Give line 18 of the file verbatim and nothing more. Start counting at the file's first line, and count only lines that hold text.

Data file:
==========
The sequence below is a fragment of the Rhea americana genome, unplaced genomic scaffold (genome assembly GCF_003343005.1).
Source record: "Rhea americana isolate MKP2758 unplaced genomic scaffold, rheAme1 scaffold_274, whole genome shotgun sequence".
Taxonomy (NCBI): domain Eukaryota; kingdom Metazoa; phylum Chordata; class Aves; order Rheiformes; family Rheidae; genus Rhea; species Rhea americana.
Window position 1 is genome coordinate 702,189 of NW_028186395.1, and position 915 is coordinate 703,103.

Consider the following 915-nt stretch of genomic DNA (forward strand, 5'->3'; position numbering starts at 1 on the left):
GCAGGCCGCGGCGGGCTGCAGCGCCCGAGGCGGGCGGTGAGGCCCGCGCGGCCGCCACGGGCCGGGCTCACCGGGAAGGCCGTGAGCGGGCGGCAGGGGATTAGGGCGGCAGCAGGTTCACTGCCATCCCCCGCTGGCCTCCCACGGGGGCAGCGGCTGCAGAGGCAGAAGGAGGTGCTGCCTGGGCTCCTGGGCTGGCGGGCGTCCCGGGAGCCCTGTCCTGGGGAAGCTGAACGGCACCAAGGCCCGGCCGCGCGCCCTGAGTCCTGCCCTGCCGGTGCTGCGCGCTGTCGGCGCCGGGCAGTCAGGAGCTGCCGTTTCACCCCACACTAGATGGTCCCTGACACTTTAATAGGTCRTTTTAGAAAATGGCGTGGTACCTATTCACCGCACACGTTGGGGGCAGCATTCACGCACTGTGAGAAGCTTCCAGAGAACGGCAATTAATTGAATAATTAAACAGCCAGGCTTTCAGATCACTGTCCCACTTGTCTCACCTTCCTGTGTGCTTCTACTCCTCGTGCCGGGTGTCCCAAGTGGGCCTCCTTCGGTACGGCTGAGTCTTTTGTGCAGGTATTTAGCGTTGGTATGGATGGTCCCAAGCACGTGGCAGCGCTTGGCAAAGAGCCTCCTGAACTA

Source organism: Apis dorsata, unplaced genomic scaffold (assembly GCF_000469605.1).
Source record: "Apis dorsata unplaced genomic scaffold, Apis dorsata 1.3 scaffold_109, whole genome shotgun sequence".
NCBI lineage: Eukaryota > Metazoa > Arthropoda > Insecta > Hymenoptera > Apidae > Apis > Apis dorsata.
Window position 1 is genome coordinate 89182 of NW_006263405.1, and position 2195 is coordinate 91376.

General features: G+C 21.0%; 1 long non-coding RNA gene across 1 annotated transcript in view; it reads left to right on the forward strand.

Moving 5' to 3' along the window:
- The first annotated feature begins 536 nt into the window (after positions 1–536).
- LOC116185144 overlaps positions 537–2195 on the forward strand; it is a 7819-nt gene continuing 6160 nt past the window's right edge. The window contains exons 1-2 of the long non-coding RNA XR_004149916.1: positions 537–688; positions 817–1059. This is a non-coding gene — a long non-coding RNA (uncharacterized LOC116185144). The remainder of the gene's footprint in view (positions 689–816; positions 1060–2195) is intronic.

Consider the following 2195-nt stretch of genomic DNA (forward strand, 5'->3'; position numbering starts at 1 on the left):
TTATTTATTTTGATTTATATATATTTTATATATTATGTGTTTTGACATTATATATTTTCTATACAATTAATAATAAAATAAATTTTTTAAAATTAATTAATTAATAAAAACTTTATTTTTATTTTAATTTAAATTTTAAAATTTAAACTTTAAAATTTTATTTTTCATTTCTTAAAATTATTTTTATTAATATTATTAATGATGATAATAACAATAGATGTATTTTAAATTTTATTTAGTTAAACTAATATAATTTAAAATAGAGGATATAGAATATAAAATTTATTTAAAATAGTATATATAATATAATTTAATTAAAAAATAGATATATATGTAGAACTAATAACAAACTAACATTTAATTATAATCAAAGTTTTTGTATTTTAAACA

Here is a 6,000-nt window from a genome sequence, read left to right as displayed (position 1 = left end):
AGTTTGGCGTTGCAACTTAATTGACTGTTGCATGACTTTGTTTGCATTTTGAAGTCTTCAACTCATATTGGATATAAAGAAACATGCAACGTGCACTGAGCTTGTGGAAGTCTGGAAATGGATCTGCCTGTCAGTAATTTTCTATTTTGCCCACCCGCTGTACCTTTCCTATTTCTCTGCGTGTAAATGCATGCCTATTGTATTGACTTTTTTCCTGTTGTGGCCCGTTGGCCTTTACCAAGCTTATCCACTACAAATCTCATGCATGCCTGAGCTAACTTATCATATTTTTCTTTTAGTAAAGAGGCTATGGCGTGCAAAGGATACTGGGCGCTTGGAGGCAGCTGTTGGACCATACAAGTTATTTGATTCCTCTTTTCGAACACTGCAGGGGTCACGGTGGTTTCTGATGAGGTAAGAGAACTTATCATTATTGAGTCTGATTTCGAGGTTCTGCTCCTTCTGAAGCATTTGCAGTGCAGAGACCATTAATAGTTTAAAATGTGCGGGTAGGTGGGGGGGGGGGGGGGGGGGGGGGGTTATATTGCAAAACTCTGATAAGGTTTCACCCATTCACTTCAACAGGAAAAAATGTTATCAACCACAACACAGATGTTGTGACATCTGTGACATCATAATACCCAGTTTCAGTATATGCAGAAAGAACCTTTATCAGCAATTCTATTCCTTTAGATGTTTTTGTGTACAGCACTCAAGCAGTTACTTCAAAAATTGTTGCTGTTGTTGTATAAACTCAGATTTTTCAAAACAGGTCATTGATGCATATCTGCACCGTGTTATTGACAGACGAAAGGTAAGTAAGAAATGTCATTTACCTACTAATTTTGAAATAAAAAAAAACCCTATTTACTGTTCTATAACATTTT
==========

AGTTTGGCGTTGCAACTTAATTGACTGTTGCATGACTTTGTTTGCATTTTGAAGTCTTCAACTCATATTGGATATAAAGAAACATGCAACGTGCACTGAGCTTGTGGAAGTCTGGAAATGGATCTGCCTGTCAGTAATTTTCTATTTTGCCCACCCGCTGTACCTTTCCTATTTCTCTGCGTGTAAATGCATGCCTATTGTATTGACTTTTTTCCTGTTGTGGCCCGTTGGCCTTTACCAAGCTTATCCACTACAAATCTCATGCATGCCTGAGCTAACTTATCATATTTTTCTTTTAGTAAAGAGGCTATGGCGTGCAAAGGATACTGGGCGCTTGGAGGCAGCTGTTGGACCATACAAGTTATTTGATTCCTCTTTTCGAACACTGCAGGGGTCACGGTGGTTTCTGATGAGGTAAGAGAACTTATCATTATTGAGTCTGATTTCGAGGTTCTGCTCCTTCTGAAGCATTTGCAGTGCAGAGACCATTAATAGTTTAAAATGTGCGGGTAGGTGGGGGGGGGGGGGGGGGGGGGGGGTTATATTGCAAAACTCTGATAAGGTTTCACCCATTCACTTCAACAGGAAAAAATGTTATCAACCACAACACAGATGTTGTGACATCTGTGACATCATAATACCCAGTTTCAGTATATGCAGAAAGAACCTTTATCAGCAATTCTATTCCTTTAGATGTTTTTGTGTACAGCACTCAAGCAGTTACTTCAAAAATTGTTGCTGTTGTTGTATAAACTCAGATTTTTCAAAACAGGTCATTGATGCATATCTGCACCGTGTTATTGACAGACGAAAGGTAAGTAAGAAATGTCATTTACCTACTAATTTTGAAATAAAAAAAAACCCTATTTACTGTTCTATAACATTTT